Mrs. Rogers taught me how to read. She taught me a love of school and learning. I loved going to her class, because she was part like a grandmother, and part like a friend. She was nurturing and caring, friendly and fun, but also made sure we took care of business. I know that the first years of my education helped shape the person I was to become… a teacher.
I have always found joy in being with and helping young children. I have also had many wonderful and influential teachers during my elementary, primary, high school, and college years, and the first teacher to truly inspire me to become a teacher myself was my second grade teacher, Mrs. Laue.
Mrs. Laue was always excited to be at school. She taught us addition and subtraction using a real checkbook and introduced me to the fun, exciting world books can provide us.
I first decided that I wanted to be a teacher when I was in kindergarten in Mrs. Allen’s class, and I never changed my mind.
She was truly inspiring. She used to give us a shiny penny when she caught us doing a very good job in class. At the end of the day we could put the penny in the buble gum machine! She made learning exciting every day.
Mrs. Peer was my fifth grade teacher in a very small public school in northern New Hampshire. Everyone knew everyone else, and my grade was infamously well known.
Mrs. Peer treated us with respect. She challenged us. She pushed us to be better students. Most importantly, she read aloud to us.
One of the books she read aloud, Goodnight Mr. Tom by Michelle Magorian, is the first chapter book I remember re-reading over and over again. I had struggled with reading as a young child, and Mrs. Peer helped me learn to love stories. I read more, and my reading improved.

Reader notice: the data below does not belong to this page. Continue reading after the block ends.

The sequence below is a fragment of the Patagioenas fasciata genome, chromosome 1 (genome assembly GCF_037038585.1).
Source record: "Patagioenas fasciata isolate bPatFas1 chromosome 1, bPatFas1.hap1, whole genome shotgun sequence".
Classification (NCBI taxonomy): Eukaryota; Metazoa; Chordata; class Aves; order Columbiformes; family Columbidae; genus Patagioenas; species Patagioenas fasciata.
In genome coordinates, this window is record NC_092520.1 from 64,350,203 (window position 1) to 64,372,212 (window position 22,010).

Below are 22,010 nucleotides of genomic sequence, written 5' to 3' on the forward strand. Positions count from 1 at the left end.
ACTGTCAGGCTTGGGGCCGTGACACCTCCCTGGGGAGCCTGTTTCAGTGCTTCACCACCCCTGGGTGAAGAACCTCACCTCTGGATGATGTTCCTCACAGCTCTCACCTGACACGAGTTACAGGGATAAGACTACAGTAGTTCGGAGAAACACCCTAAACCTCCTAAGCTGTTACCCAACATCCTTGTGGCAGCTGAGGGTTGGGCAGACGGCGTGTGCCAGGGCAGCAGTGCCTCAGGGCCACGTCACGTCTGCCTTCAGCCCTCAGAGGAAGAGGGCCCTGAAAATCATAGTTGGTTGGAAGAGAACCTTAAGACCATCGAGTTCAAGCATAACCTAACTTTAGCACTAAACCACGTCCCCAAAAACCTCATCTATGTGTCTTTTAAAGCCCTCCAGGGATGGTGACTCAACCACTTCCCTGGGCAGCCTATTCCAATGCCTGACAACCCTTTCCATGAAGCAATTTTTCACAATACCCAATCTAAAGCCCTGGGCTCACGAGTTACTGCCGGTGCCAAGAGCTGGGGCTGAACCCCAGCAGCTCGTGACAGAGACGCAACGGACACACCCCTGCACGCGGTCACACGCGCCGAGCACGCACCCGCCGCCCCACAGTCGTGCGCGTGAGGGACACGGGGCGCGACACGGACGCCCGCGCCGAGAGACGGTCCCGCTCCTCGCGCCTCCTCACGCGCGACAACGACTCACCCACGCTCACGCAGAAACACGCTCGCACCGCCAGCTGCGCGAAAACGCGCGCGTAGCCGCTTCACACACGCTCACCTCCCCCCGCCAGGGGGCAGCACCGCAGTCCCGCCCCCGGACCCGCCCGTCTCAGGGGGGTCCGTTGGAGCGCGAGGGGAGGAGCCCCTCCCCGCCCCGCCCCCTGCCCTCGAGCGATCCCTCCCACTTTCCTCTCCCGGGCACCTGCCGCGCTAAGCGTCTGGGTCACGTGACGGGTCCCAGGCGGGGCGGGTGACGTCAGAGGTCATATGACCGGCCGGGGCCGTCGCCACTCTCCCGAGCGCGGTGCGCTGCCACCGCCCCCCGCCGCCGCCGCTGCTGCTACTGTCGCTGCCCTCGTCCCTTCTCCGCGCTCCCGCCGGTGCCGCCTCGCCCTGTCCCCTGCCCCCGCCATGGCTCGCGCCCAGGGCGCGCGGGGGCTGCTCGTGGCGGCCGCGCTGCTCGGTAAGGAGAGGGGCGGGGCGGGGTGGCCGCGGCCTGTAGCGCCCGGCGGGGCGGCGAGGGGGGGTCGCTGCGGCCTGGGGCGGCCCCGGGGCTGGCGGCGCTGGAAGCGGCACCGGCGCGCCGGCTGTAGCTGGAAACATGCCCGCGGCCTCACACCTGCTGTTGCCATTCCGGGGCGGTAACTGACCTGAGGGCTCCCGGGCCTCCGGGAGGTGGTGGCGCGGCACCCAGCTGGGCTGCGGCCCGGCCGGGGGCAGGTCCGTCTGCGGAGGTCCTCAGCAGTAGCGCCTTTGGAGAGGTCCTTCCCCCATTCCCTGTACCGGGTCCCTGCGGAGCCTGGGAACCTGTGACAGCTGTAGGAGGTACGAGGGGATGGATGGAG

Mr. Hocker was the fifth-grade teacher everybody wanted. He was the coolest man to walk the planet. He was excited to be there each day and made us excited, too.
I am currently 4 feet 10 inches tall, so I am, and always have been, really short. We got new desks that year in his class. I recall my feet dangling and feeling totally engulf by this desk. He took me around the whole school searching for a desk to fit me personally. We found it on the kindergarten hallway. It was old and wooden, but it was just for me.
Mrs. Boughton created a classroom where every child felt secure and loved. We actually envied the girl who had been retained! Learning multiplication facts was joyous, and I began to read every book in our library. She taught me to love learning for the sake of learning! I wish she was still alive so I could thank her.
When I was in fifth grade, preparing to enter middle school, Mrs. Flounders pulled me aside. She said she was putting me in ”track one” next year. But that I made it ”by the skin of my teeth.” She told me she would be watching me all year and making sure that I was working up to my potential. Mrs. Flounders taught me the importance of student-teacher connections and the value of high expectations. I bring her lessons with me each day to work!
There aren’t enough good things to can say about the woman who was my first-grade teacher and therefore my formal introduction to education. She taught me such essentials as reading, writing my name, math and more.
But more than that, Mrs. Cooper was a staple of our small, island community; by the time she was teaching me she had already taught my father, aunts, uncles and so many of the leaders in my hometown. Everyone loved her, and they still do, for her emphasis on teaching the whole student. No one left her classroom without learning what it meant to be kind, how to share, how to have good manners, how to speak respectfully to adults and to each other and so much more. She didn’t just teach us, she loved us!
Kathy Kriesel was the most amazing teacher. I had her in fourth grade. She was my first teacher when I moved to Oregon. What I liked was that Kathy made me feel welcome and comfortable in the classroom. She challenged me when needed, and always encouraged me to do my best. It was in her classroom that I realized I wanted to be a teacher myself. Years later I had the opportunity to go back and do my student teaching in her classroom. This was a wonderful experience. She taught me everything she knew about teaching. This was an amazing experience and it shaped the teacher I am today. Without Kathy, I probably would have chosen a different career field.
Many years have passed, but I will never forget Mrs. Gutstine. I was six years old, shy, and failing first grade.My mom, a former teacher, was concerned about my academic progress and lack of confidence. Mrs. Gutstine, a veteran teacher and my tutor, taught me how to read and solve math problems by giving me small prizes, playing learning games, and building my confidence by telling me I was smart.
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